An academic is calling for Walter Scott’s reputation as Scotland’s greatest writer to be revived as his novel Waverley marks its 200th anniversary.
Professor Alison Lumsden, of the University of Aberdeen, said that criticism of Scott for the creation of a “shortbread tin lid” perception of Scotland should be put aside and the complexity of his work recognised.
Academics from around the globe will be gathering in the city this week at a conference to discuss his legacy, the role he has had in shaping ideas of Scotland, and the ways in which his work is relevant today on an international stage.
Professor Lumsden, from the Walter Scott Research Centre at the University of Aberdeen, said: “At the time of the publication of Waverley in 1814 Scott was already a best-selling poet and the anonymous Waverley was soon to become a phenomenal success, with sales of the novel outstripping those of all others combined that year.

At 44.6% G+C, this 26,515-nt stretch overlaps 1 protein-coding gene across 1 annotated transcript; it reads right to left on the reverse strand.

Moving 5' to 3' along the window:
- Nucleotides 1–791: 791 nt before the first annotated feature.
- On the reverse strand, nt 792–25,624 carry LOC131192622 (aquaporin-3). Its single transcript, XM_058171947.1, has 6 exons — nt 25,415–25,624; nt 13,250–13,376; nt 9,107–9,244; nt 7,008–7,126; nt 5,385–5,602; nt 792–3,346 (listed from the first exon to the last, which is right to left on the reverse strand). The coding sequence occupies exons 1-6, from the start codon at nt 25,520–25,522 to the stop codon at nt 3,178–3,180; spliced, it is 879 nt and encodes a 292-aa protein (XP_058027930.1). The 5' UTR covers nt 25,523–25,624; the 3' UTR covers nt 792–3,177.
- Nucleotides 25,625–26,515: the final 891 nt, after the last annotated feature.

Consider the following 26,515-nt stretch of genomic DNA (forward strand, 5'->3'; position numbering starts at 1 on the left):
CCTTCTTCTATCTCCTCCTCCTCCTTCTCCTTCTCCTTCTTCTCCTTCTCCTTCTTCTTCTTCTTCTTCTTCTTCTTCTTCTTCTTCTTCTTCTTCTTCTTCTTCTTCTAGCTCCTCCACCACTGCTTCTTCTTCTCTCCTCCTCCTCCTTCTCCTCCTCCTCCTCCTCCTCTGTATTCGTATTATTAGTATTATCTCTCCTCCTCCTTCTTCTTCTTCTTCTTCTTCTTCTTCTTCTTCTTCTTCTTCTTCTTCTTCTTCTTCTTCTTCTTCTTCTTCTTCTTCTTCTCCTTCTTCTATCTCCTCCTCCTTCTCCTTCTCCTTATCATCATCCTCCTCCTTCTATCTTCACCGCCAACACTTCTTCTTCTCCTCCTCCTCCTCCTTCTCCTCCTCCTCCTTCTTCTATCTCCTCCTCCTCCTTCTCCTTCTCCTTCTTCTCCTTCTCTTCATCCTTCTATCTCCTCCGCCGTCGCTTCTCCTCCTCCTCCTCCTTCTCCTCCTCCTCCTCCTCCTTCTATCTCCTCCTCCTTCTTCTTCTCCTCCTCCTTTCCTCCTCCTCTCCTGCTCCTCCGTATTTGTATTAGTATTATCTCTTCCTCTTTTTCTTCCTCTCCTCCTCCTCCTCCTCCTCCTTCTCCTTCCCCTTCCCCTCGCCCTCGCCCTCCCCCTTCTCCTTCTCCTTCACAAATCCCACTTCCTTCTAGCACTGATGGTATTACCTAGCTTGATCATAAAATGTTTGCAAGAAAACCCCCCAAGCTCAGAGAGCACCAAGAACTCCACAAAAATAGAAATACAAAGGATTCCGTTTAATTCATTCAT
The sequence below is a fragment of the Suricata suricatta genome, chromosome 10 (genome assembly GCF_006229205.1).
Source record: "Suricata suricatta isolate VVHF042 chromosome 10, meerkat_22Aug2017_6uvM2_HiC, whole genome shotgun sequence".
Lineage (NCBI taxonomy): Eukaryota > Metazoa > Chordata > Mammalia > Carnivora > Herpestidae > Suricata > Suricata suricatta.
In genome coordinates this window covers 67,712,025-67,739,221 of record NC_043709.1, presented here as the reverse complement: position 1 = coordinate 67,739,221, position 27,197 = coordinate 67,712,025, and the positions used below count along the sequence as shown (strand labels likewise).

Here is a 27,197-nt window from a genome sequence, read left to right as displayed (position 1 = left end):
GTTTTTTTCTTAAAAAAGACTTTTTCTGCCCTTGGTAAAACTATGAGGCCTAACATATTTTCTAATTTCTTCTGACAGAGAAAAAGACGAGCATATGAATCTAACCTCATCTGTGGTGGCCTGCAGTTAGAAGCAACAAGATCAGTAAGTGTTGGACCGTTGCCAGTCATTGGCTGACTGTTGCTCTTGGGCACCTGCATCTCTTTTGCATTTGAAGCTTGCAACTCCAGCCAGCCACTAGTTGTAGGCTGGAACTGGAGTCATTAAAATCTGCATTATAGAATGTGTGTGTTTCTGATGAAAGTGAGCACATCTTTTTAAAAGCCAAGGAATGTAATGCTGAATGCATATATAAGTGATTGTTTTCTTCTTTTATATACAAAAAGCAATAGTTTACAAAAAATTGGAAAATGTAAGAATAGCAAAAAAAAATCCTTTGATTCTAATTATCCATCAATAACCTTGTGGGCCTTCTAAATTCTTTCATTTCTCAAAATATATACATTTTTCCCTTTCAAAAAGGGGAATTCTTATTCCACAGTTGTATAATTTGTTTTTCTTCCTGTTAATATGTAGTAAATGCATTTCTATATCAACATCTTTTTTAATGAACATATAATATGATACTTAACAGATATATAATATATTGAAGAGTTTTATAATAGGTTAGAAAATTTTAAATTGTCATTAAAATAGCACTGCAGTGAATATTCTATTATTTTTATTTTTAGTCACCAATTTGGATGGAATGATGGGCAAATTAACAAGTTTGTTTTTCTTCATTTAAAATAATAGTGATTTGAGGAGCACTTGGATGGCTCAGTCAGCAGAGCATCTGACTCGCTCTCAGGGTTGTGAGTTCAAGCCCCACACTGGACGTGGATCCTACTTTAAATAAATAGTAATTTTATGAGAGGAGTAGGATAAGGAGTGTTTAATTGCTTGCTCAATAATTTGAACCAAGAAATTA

“But Scott has often been given a bad press for producing a redundant image of Scotland that is based on tartan, stags and romantic Highland scenery. This is far from the full picture and the more we read his work and talk about it to those outside Scotland the more we recognise its complexity.
“While some of the many adaptations of Scott offer such cliched stereotypes of Scotland, Scott writes fiction that confronts many of the issues that are relevant for Scotland today and offers surprisingly modern conclusions.”